"Ok, Dad. Here's the thing. I got this. Remember a few years ago when you told me to make sure Mom goes to the doctor for her brain tumor? I will. And you know how you were worried about the router? Yea, it's annoying. It keeps dropping our IP addresses. I'll fix it. And I'll make sure Mom takes care of herself. See? I sent her to bed. I got you."
I can't say that made a huge difference, but I do know the medication started to work. His face began to soften. His fist relaxed. His breathing became regular again. He looked peaceful finally.
I woke Mom up at the next medication time and went to sleep myself for a bit.
Mom ran in to the room. "Leslie, come quickly. I think this is it."
I sat next to him. We listened to his chest as the last bits of oxygen and life drifted out of him; like the essence and glitter I saw the evening before, like the bits of water and salt drifting down my cheeks.
She took the watch off his wrist and handed it to me. "This is for Owen." I made a joke that Dad made frequently about kids, and we laughed, and I turned to him expecting to see his slight, though visible, chuckle at the familiar joke. The face laying in front of us now was not his. "I'll hold on to it until he's older, Dad. Thank you,” I spoke not to his lifeless body but to him, where he was and is now; everywhere.
The hospice nurse dressed his lifeless body in his favorite shirts, shorts, and shoes. While she worked, I talked to her about my undergrad degree; all the nutrition courses and anatomy physiology I took. We talked about medicine and bodies and health. "What do you do now?" she asked. "Oh, I'm a web developer." She laughed. Life still laughs. I laughed, too. "Right? It's HIS fault!" I share how Dad was the reason I got in to coding at 12. Why he encouraged me to get in to Computer Science and how I eventually did. "He was right. I could do it. He's the reason there's at least one more woman in tech."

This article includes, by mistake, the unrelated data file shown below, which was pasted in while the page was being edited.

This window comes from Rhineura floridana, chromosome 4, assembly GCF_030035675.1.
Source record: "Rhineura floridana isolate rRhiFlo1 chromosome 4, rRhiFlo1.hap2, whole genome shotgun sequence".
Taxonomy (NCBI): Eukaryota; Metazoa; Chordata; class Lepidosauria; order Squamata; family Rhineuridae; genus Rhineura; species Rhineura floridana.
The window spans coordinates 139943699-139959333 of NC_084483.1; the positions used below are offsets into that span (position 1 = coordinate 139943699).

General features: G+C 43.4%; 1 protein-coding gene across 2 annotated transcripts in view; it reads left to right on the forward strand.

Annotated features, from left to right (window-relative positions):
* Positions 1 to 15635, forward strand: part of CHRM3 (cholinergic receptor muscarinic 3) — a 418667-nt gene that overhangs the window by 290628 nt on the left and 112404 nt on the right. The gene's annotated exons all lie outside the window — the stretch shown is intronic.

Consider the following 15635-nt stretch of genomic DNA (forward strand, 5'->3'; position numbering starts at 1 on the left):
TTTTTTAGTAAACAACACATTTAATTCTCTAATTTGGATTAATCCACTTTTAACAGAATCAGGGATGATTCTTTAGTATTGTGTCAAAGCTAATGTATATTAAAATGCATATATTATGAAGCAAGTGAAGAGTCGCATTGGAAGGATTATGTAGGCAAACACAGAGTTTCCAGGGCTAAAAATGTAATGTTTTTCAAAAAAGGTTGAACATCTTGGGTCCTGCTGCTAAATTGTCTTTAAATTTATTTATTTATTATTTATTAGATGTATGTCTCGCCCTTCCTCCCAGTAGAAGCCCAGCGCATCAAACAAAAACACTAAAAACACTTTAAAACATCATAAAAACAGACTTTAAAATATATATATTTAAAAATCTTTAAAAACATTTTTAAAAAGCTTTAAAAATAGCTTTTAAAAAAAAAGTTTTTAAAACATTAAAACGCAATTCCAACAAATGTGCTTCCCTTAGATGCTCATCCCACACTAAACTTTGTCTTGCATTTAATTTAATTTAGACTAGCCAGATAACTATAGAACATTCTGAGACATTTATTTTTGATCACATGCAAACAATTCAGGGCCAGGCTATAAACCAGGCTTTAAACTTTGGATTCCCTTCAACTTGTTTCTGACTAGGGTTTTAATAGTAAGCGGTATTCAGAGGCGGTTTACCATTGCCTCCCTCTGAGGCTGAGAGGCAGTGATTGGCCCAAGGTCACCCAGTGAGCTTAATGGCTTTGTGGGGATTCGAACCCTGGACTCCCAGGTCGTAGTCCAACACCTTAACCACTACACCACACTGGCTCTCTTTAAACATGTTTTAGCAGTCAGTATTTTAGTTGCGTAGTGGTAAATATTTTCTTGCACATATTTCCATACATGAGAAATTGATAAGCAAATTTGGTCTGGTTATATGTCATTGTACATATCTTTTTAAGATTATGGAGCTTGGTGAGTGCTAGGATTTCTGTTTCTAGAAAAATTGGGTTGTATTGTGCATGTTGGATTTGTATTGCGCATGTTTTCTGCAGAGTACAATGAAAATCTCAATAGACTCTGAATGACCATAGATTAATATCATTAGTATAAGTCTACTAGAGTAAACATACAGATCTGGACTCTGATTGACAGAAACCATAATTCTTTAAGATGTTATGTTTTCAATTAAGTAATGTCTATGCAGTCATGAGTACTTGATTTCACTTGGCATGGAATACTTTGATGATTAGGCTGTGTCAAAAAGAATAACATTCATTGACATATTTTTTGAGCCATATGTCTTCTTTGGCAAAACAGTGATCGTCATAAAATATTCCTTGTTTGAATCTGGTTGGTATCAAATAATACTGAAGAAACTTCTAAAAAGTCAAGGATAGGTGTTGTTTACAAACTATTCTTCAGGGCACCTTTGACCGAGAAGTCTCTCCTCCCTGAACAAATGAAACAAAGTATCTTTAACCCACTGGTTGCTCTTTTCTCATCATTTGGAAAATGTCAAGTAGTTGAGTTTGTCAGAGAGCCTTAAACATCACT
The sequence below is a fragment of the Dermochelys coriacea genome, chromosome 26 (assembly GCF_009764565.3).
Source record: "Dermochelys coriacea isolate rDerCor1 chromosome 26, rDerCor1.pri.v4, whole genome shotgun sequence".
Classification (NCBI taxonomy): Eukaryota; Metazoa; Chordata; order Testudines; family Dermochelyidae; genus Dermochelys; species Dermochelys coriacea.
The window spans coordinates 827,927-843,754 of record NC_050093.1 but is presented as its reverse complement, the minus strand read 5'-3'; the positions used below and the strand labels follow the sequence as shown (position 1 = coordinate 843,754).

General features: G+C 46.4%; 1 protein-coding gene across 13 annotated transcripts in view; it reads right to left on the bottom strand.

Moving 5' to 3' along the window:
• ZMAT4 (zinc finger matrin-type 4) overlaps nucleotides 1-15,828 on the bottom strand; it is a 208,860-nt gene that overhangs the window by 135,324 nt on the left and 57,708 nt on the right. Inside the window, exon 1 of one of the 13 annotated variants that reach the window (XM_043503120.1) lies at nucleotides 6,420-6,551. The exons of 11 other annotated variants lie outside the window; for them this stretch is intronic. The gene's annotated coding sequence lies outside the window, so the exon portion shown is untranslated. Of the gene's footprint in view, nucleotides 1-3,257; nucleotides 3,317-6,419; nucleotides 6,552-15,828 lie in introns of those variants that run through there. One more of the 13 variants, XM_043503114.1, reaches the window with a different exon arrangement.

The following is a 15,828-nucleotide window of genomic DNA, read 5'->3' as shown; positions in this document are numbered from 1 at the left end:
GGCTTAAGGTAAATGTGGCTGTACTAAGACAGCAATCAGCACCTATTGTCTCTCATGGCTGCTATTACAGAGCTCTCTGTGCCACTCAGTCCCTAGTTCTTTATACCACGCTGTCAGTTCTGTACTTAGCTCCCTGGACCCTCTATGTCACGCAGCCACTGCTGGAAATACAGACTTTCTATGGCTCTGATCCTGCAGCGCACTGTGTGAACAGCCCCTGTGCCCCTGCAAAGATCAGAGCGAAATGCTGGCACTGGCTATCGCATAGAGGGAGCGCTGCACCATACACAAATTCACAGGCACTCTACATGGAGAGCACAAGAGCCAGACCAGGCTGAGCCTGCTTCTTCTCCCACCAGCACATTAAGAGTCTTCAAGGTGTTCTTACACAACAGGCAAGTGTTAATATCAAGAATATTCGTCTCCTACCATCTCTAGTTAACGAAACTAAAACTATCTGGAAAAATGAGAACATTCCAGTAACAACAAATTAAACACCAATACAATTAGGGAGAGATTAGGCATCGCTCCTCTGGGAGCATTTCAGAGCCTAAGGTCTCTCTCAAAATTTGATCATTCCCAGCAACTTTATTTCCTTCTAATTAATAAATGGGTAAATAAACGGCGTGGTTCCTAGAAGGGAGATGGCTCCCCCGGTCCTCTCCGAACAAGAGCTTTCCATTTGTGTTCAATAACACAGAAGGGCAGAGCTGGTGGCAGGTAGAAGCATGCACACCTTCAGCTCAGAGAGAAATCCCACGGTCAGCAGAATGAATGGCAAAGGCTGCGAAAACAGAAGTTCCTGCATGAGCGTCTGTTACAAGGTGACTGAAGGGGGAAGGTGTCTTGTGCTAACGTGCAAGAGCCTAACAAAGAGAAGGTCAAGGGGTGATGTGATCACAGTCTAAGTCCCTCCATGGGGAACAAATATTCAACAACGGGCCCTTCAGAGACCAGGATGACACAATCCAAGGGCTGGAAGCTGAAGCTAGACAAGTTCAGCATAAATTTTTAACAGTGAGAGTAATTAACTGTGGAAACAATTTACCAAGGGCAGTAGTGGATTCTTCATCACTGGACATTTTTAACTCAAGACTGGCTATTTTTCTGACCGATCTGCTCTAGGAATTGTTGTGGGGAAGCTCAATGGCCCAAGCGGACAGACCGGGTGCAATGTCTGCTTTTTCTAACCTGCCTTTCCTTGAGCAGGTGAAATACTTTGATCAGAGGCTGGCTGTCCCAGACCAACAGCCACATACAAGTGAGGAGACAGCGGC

That's my dad.
Before they came to take his body away, Mom and I sat with him for about thirty minutes. It's surreal what happens when the energy of a person leaves. There is a body, like a copy of the person you knew, but not the person himself. He wasn't there. He moved to the next place, or transitioned in to a higher version of this one, or became the purest version of the core of what we are. Either way, the body laying with us did not house the man it used to. That person is free from the body with the aching knees and managing glucose levels with pills. That person is everywhere now, knowing all the secrets to the universe, and experiencing peace and love and joy.
But we are still here.
I had to remind myself of this fact many many times over the next week or more. I still am.
I remind Mom while Dad is free, somewhere, in dimensions 4-11 or wherever it is we can't see, we are still here contained in this time and space. Our bodies still need things like food and sleep and walking and each other. It's easier to remind her than myself.
Being a human is 40% water, 55% forgiveness, and 5% skin, organs, and everything else.
There's no better reminder of the magnificent power of Forgiveness and Compassion than watching someone transition to their highest self of Pure Being. The true honor is taking all these last months of time spent with him, all his regrets and apologies, and allowing them to move me to where he was at the end; a compassionate person who laughed easily, who said he loved us, who thanked us, who openly expressed emotions, and still held us in his care and responsibility until the very very last moments.
That's my dad. He will always be my dad. He is still my dad.